February 19, 2018

San Mateo Volleyball Season Kicks Off -

Friday, February 16, 2018

The Van Jones Show:Jay-Z -

Friday, February 16, 2018

Chris Bosh Possible Comeback -

Friday, February 16, 2018

Chloe Kim: The 17 Year Old Phenomenon -

Friday, February 16, 2018

Shaun White Wins Gold at Pyeongchang -

Friday, February 16, 2018

The Biggest Problems with the NBA All-Star Games -

Friday, February 16, 2018

History of Super Bowl -

Friday, February 16, 2018

Where would you take your date out on Valentine’s Day? -

Wednesday, February 14, 2018

Jeff Sessions’ History with Race Follows Him -

Wednesday, February 14, 2018

Crazy Trades During The NBA Trade Deadline -

Wednesday, February 14, 2018

“Love, Simon” and representation on the Big Screen -

Wednesday, February 14, 2018

Contraceptive Coverage Rollback Endangers Women -

Wednesday, February 7, 2018

Rape Accusation Made Against Former “Voice” Star -

Wednesday, February 7, 2018

Should Confederate statues be taken down? -

Friday, February 2, 2018

John Aguilar: Ataque Rapido -

Wednesday, January 31, 2018

“The Mini Show” -

Wednesday, January 31, 2018

‘Coco’ captura corazones de todos -

Wednesday, January 31, 2018

College Visits -

Wednesday, January 31, 2018

Viaje a Teotihuacán -

Wednesday, January 31, 2018

R&B Comeback -

Wednesday, January 31, 2018

The Nuance of Nels

With the voice of Tom Hanks, the humor of Mark Twain, and the knowledge of Encyclopedia Britannica, it’s no coincidence that Nels Johnson has had a successful twenty-two year tenure here at San Mateo. Officially, he’s an English teacher. Unofficially, he’s a college advisor, a foreign rock aficionado, an enemy of birds, a high-end coffee consumer, and above all else, a mentor in sarcasm.

On any given day, you can witness Mr. Johnson in his natural habitat – strolling down the B-building, almost late to class, sporting a pair of his signature spectacles. Having taught each and every section of English, Mr. Johnson has seen first hand the remarkable diversity of San Mateo.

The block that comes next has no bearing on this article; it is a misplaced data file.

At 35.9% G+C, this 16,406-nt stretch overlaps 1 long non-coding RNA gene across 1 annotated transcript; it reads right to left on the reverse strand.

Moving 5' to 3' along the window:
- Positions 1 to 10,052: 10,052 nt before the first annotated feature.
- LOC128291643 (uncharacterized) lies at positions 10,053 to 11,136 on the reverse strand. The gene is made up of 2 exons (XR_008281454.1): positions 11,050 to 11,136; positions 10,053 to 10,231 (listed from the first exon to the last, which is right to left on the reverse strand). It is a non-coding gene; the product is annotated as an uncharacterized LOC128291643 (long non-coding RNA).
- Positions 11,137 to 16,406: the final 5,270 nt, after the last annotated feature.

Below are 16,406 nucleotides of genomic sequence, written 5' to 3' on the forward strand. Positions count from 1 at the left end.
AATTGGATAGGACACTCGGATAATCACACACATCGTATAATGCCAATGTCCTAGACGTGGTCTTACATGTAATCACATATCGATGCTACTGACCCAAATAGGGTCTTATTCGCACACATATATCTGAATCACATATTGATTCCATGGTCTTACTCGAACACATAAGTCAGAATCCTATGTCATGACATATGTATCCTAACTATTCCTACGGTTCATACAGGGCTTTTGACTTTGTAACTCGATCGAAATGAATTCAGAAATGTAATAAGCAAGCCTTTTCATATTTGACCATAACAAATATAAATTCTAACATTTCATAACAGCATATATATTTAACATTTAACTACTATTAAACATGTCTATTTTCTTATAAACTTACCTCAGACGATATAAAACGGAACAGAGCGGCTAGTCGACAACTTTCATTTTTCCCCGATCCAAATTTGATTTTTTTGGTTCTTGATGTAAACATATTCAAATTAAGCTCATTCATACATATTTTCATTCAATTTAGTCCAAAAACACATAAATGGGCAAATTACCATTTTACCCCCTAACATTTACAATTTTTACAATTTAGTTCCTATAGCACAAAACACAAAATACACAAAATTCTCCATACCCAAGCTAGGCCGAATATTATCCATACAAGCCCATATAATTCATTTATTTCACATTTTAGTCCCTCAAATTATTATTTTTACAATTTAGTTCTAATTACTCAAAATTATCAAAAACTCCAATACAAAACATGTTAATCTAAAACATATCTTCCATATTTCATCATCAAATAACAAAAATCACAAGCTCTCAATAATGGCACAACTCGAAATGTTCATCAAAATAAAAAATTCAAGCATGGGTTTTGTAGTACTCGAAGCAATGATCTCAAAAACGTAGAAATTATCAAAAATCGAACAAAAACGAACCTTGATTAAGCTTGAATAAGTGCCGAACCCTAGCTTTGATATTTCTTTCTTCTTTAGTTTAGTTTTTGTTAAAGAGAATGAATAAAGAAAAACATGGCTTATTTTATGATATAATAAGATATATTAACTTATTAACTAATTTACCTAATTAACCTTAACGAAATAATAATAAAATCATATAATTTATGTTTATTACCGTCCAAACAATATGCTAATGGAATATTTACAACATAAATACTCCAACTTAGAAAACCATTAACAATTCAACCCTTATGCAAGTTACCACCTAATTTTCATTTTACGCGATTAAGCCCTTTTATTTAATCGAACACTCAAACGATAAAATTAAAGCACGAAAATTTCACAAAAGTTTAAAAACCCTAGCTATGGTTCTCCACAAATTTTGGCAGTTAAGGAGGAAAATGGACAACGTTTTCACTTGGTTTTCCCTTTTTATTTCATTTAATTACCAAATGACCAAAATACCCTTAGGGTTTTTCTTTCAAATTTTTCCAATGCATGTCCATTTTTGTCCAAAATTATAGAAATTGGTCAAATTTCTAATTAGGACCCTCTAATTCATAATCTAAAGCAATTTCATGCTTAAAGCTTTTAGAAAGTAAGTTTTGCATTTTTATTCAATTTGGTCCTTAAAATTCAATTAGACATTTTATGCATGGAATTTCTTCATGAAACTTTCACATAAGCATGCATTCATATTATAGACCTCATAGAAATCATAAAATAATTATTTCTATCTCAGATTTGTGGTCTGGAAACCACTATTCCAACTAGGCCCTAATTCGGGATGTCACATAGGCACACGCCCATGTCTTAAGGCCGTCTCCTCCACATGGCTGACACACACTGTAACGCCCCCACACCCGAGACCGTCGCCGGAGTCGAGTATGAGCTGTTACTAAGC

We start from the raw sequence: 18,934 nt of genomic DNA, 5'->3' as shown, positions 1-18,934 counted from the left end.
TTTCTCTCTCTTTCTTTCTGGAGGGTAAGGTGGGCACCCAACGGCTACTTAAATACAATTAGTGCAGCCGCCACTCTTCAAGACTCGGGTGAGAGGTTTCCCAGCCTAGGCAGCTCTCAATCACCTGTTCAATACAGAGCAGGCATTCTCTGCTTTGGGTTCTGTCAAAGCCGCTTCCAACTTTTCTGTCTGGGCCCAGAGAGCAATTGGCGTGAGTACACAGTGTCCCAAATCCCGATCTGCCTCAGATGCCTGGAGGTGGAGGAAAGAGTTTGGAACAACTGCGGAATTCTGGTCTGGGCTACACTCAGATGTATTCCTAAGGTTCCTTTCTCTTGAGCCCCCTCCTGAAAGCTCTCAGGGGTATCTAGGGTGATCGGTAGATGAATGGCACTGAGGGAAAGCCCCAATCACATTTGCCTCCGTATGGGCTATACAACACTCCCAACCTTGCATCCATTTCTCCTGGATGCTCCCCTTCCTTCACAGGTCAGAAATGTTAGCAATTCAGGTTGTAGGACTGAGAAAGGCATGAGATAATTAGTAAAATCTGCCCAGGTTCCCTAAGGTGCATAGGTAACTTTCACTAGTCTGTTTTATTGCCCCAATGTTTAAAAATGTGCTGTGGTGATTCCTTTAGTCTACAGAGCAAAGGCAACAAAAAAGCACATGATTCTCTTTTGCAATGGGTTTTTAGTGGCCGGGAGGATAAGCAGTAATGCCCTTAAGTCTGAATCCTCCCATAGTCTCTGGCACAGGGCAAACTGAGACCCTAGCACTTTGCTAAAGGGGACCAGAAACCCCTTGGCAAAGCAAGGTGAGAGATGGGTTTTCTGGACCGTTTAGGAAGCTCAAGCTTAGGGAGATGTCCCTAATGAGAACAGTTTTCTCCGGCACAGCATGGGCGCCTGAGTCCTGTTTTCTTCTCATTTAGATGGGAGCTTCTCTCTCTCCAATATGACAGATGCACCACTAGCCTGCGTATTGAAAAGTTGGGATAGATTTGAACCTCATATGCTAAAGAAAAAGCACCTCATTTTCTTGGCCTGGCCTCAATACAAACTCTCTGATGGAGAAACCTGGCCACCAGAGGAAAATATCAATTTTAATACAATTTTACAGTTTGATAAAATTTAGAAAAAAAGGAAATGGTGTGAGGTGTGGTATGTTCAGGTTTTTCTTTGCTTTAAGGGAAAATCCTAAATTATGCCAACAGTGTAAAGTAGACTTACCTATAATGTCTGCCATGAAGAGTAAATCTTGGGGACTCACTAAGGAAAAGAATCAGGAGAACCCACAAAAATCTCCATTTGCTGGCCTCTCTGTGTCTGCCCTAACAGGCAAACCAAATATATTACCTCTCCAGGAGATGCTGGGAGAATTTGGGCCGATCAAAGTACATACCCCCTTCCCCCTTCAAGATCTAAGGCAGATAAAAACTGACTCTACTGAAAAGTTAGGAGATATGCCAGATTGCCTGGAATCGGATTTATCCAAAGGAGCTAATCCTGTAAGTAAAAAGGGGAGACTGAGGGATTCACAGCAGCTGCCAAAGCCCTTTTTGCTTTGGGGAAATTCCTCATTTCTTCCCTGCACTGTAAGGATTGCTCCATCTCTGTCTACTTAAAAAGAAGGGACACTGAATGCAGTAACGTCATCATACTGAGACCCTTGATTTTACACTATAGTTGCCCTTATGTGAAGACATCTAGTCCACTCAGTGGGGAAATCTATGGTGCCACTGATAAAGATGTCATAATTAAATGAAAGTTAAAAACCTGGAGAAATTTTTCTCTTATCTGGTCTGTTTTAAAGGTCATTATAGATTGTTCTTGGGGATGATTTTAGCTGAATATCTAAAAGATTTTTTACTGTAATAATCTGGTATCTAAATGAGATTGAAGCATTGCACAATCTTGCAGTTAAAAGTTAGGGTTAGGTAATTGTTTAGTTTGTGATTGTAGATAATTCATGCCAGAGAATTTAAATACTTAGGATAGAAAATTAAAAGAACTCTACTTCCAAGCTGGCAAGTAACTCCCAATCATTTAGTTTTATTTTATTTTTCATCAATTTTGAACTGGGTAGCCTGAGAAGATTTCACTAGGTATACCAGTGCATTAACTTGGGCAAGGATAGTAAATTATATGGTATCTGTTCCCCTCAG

“There are kids in your class with perfect SAT scores, there are accomplished performers, there are brand-new immigrants. That’s what’s cool, and sometimes challenging, about San Mateo.”

No matter their academic stratum, Mr. Johnson always find ways to individualistically connect with the student.  Whether it’s discussing the merits of Colombian java, offering counsel on the UC application, or speculating on the point spread of the next college football game, he makes it a point to know you as a person in addition to as a student.

Despite his easy-going personality, Mr. Johnson’s curriculum remains formidable. Challenging students to look beyond the plot, he’s incredible at teaching the skill of nuance, or subtle complexities in the text. “Why is Hero named Hero? Why did Shakespeare choose illustrate over paint?  What’s the connotation of concrete as opposed to pavement?” These shades of language are critical to Mr. Johnson’s teaching philosophy – a philosophy that values the artistry of the literary craft.

Having two recently-graduated kids of his own, Mr. Johnson understands the stress of the high school student, and attempts to ease his challenging curriculum into more approachable waters. To understand the notion of the tragic hero, for example, he gives a sample presentation on the life of Eazy-E. To understand the use of clowns in Shakespeare, he plays a clip from Parks and Recreation. To understand the concept of hubris, he brings up Kanye. He’s not trying to be hip, either – he is hip. Senior Natalia Diaz adds that “he’s like the intellectual dad that’s actually really goofy and sweet.”

If you’re lucky enough to be taught by the iconic Mr. Johnson, you’ll not only receive a world-class education, but a smile on your face, and that’s why San Mateo is lucky to have him.

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